Production on the Lucid Air is expected to begin in early 2019, with the price tag around $85,000.
(TNS) -- MENLO PARK, Calif. — Peter Rawlinson got a big break in his automobile career by building his own sports car — a curvaceous two-seater called the Imola.
He parlayed that design into a job at Lotus, the iconic British sports car maker. His design later echoed through a more familiar Silicon Valley sight — the Tesla Roadster.
Rawlinson, an engineer and designer by training, has designed and innovated for Jaguar, BMW, Aston Martin, Daimler, Ford, Bentley and other major automakers. In 2009, he became vice president of vehicle engineering at Tesla, leading the company’s design and engineering of the Model S.
Three years later, he left Tesla to become chief technology officer of an electric vehicle startup now known as Lucid. The company revealed an early version of its first sedan, the all-electric Air, in December. Rawlinson’s pitch for the Lucid Air is space and luxury. The cabin is roomier than a traditional sedan and designed to feel like the interior of a private jet. It leaps from the starting line like a Formula One car.
The company expects to start production in early 2019, with the price tag around $85,000. That puts Rawlinson and Lucid squarely in competition with his former company. The interview has been edited for clarity and length.
Q: When you came out of university, what path were you drawn to?
A: I wanted to design cars. I wasn’t sure when I went into university, but the passion sort of developed. I deliberately started a career designing, engineering cars. That’s a subject which is so misunderstood, this view that the design is done in the studio — the art design, that’s the styling design — and the engineers develop the car. Actually, the design is both aesthetic and technical. There’s design from a styling perspective and design from an engineering perspective.
That really became my passion. To have such an impact on people’s lives — and actually their well-being and safety — is quite a calling.
Q: How do you create a team that can create a world-class design? You did that with the Model S, and you believe you’re doing it with the Lucid Air.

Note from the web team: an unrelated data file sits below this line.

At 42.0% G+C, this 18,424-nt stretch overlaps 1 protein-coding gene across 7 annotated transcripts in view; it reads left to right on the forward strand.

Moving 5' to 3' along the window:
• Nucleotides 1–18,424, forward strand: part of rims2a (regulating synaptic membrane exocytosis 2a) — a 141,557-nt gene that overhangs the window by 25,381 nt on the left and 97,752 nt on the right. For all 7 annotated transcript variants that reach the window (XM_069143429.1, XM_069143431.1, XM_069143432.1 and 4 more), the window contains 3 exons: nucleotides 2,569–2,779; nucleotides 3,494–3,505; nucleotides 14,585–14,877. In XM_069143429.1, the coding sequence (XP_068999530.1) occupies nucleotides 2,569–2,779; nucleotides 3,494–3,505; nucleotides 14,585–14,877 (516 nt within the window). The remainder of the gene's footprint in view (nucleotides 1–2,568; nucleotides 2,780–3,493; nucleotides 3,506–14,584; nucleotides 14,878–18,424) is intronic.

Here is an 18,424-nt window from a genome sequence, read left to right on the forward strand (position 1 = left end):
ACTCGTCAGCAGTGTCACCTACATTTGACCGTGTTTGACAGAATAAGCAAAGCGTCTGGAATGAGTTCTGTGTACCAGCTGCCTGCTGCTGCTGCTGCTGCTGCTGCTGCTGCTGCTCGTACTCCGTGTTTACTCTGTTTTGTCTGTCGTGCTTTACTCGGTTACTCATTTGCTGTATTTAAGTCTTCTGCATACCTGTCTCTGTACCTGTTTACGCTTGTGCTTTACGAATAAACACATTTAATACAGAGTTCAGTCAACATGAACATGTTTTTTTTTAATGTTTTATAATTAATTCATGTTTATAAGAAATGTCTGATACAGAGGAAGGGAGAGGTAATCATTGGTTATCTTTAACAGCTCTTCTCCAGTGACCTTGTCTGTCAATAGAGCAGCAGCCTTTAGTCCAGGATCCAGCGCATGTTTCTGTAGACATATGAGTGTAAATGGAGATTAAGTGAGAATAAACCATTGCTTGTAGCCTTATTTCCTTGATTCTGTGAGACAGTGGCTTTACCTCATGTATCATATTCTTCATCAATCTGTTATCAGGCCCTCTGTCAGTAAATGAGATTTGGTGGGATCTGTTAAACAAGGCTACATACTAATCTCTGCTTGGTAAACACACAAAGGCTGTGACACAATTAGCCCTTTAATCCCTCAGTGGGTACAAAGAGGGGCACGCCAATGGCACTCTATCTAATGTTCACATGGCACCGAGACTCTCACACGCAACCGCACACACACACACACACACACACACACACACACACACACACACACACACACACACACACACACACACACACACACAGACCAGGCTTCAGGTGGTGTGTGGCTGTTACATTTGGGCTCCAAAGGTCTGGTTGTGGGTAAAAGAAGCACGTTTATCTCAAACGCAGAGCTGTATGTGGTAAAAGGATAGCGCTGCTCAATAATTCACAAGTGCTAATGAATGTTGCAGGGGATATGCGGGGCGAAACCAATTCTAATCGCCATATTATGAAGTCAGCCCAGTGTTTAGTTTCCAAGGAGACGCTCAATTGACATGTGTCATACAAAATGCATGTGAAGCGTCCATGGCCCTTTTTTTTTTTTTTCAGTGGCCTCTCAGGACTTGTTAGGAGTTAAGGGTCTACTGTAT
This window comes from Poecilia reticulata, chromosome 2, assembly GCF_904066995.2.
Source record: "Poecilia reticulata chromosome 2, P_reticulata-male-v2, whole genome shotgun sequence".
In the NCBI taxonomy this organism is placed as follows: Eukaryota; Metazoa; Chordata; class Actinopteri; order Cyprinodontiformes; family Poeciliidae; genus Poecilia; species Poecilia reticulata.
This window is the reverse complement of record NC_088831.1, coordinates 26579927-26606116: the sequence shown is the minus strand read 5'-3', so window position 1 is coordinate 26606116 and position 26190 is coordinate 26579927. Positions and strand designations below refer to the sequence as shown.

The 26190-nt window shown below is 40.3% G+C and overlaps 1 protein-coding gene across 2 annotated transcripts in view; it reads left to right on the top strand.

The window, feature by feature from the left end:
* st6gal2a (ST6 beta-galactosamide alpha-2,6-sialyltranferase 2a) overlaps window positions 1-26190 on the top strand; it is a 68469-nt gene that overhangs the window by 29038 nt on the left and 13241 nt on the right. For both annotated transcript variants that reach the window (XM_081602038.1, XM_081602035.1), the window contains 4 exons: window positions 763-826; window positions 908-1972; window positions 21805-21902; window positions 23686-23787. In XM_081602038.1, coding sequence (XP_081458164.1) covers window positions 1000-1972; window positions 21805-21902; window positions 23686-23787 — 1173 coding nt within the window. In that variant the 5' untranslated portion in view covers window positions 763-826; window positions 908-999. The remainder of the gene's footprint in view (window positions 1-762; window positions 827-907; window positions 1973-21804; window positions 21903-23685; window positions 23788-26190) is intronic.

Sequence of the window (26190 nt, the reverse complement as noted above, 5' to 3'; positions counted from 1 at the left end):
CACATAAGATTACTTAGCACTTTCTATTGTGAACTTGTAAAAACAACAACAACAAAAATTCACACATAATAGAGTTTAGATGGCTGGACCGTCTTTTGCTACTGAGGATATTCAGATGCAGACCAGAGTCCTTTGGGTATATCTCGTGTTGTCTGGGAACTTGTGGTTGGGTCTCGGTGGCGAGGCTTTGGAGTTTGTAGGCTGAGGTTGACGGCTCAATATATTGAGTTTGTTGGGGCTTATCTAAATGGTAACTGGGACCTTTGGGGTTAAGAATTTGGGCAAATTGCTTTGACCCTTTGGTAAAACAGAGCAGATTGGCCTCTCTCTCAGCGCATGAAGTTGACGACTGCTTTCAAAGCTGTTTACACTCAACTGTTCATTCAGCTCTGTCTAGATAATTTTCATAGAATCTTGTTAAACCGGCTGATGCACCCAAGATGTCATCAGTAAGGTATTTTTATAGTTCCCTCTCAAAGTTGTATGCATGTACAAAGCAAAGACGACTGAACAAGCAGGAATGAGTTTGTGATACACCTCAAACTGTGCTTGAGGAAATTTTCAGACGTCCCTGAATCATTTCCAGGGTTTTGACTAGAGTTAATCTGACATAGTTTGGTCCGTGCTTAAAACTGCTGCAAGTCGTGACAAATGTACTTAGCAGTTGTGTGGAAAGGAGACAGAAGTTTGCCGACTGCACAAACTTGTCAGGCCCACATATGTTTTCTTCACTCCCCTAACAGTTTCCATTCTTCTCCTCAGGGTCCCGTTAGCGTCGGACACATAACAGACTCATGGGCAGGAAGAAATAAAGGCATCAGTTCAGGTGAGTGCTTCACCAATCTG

A: You have to know enough people, and you need to be sufficiently convincing with those people, and they have to have enough trust in you and belief in you come and join you. And somehow you bribe them or cajole them or buy sufficient beers to convince them that’s a wise move, career-wise, to drop everything that they’ve left to come and join my latest escapade.
Here’s the interesting thing — it’s actually, I believe, easier, particularly as a new venture, to create a car and a product that is truly outstanding than one that’s mediocre.
You sell the dream that we’re going to change the world. We’re going to create something which is not just another electric car that’s been done before. This is the next generation. We’re pushing state of the art, we’re pushing the technology for the benefit of mankind — for the benefit of sustainable transportation.
Q: It’s a hard mission to start, building an automobile company. It’s capital-intensive effort. Why did you decide to take this on?
A: I passionately believe we have to make a real serious impact upon the transportation habits in this world. To create more competition in this arena is a really good thing. To truly, to really be the company that exploits the full potential of the electric power train. That can make the electric car more compelling in the marketplace than even it is now. Some of the advantages have been shown. The full potential is not being shown.
Q: Where do you think EVs are today? Where do you think the Model S is today, and where do you think the Air is taking consumers?
A: The Model S is a remarkable product. I’m very proud of what the team achieved on that. It’s a landmark product, and I’m thrilled by its success. I was a real big part of that. It’s really established a great foundation in people’s consciousness. It’s changed the way electric vehicles are perceived.
But what it didn’t do was truly tease out the full potential. It’s a great starting point. We’re taking this to another level from the Model S. This is next generation, the second generation electric car. If you look at the rear interior space of the Model S, it’s very compromised.
Q: What are some of the biggest lessons that you took from Tesla and going through the experience of launching the Model S?
A: Tenacity. Never say die. … A lot of it is commitment. There are three cornerstones of success in many ventures in life: It’s ability, application and a degree of luck.
What we’ve done is very different that some other startup companies. We’ve been pretty quiet. And that’s the style we’ve set from the top of the company. We’ve kept in stealth mode for a protracted period. Ultimately, I’ll let the car do the talking.
Q: Do you find this an exciting time to be in the car business?
A: It’s fascinating. I thought I was born too late. I thought a century ago, all the car guys like me we’re having the most fun, because this was when it was true car wars. People were inventing things left, right and center. There were some crazy advanced designs. Back in the 1880s, Porsche created a car with in-wheel electric motors. The early land-speed records were all done with electric cars.
I thought it was all done. And now, here we are, years on, it’s great. It’s car wars again. There’s a Darwinian struggle between different technologies.
I personally believe pure electric is the thing.
©2017 The Mercury News (San Jose, Calif.) Distributed by Tribune Content Agency, LLC.